Councillors in North Kesteven have voted to go ahead with a 20 per cent hike in annual charges for collection of garden waste from homes from April.
At their pre-Christmas meeting on Thursday, members agreed to the recommended increase put forward by the Executive Board and a specially-created Task and Finish group put together to analyse the costs and viability of the current service.
A majority of 36 members were in favour of the rise from £25 to £30 a year for the twice a month collection of the brown wheelie bins, which reduces to once a month over the winter period. One member was against the increase and two abstained.
There will also be a £12 annual charge for collection of any additional brown bin - an increase of £2. Any resident without a brown bin wishing to subscribe would have to pay £12 for their first new bin and then £30 each for any additional brown bins.
There will also be an annual review of the charges in case the demand for the service increases or decreases greatly, affecting the cost of man power and equipment to run the scheme. This was preferred to an automatic increase to ensure that costs were still covered.
Coun Peter Lundgren chaired the Task and Finish Group, which was concerned that the current subscription charge did not currently cover the cost of the service.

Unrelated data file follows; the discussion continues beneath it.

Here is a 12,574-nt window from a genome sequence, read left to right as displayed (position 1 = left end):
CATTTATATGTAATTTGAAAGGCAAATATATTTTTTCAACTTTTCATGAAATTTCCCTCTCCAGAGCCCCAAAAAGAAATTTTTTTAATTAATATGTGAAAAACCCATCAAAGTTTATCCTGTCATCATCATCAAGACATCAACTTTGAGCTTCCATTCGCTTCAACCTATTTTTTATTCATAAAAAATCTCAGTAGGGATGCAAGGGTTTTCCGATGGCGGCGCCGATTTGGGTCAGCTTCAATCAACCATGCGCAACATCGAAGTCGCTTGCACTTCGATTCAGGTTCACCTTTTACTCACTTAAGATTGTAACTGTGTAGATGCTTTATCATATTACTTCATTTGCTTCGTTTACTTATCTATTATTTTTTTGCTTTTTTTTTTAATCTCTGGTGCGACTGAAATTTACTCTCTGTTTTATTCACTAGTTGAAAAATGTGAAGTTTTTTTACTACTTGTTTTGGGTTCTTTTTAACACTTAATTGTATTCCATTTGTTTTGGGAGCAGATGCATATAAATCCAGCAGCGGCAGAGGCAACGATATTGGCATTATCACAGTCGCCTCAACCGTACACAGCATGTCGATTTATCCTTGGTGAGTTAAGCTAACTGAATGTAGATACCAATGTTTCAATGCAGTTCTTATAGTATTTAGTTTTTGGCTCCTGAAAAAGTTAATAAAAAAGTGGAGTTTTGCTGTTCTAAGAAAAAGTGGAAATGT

He told the council that he welcomed the increase in the charge as he felt it was right: “It should be that those rate payers not subscribing to the service (or benefiting from it), are not subsidising the service, and then it covers its costs.
“The problem was trying to guess the charge that should be levied. I welcome an annual review of the charge, then the service will be seen and valued as meeting its costs but not generating additional surplus income to the council.”
Coun Geoff Hazelwood commented: “It is necessary we keep everything up to date and then annually it (a charge increase) may be a smaller amount.
“The only thing I would like to make sure is that the people who do not pay are not allowed to put their waste in their black bin. We should be a little careful that the people that pay for it (the brown bin collection service) are the only people that use it.”
The council has already issued a ban on garden waste being put in black-lidded household waste bins.
Leader of the council, Coun Marion Brighton said the executive board was impressed by the work put in by the Task and Finish Group and the Environment Overview and Scrutiny Panel (which endorsed the report) in carefully analysing everything.